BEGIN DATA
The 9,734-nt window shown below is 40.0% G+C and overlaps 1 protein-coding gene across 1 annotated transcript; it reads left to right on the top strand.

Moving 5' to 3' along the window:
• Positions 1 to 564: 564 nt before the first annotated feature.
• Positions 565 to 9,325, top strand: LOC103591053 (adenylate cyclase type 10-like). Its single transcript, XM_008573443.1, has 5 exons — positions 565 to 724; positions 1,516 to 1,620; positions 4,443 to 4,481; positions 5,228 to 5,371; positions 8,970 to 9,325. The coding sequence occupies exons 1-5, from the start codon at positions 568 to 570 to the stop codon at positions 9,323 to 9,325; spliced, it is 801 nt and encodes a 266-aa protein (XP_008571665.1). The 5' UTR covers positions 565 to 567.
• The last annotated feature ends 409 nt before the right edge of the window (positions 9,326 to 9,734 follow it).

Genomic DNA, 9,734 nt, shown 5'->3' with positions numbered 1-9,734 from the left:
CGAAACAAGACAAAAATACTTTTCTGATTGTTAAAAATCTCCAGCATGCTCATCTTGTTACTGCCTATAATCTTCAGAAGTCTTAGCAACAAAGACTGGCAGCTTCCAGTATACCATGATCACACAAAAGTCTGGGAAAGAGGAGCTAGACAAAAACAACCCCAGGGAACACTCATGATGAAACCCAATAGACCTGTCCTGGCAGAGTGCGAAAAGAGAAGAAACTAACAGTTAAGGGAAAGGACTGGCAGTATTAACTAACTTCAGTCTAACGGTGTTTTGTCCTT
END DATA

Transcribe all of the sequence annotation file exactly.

The 9,734-nt window shown below is 40.0% G+C and overlaps 1 protein-coding gene across 1 annotated transcript; it reads left to right on the top strand.

Moving 5' to 3' along the window:
• Positions 1 to 564: 564 nt before the first annotated feature.
• Positions 565 to 9,325, top strand: LOC103591053 (adenylate cyclase type 10-like). Its single transcript, XM_008573443.1, has 5 exons — positions 565 to 724; positions 1,516 to 1,620; positions 4,443 to 4,481; positions 5,228 to 5,371; positions 8,970 to 9,325. The coding sequence occupies exons 1-5, from the start codon at positions 568 to 570 to the stop codon at positions 9,323 to 9,325; spliced, it is 801 nt and encodes a 266-aa protein (XP_008571665.1). The 5' UTR covers positions 565 to 567.
• The last annotated feature ends 409 nt before the right edge of the window (positions 9,326 to 9,734 follow it).

Genomic DNA, 9,734 nt, shown 5'->3' with positions numbered 1-9,734 from the left:
CGAAACAAGACAAAAATACTTTTCTGATTGTTAAAAATCTCCAGCATGCTCATCTTGTTACTGCCTATAATCTTCAGAAGTCTTAGCAACAAAGACTGGCAGCTTCCAGTATACCATGATCACACAAAAGTCTGGGAAAGAGGAGCTAGACAAAAACAACCCCAGGGAACACTCATGATGAAACCCAATAGACCTGTCCTGGCAGAGTGCGAAAAGAGAAGAAACTAACAGTTAAGGGAAAGGACTGGCAGTATTAACTAACTTCAGTCTAACGGTGTTTTGTCCTT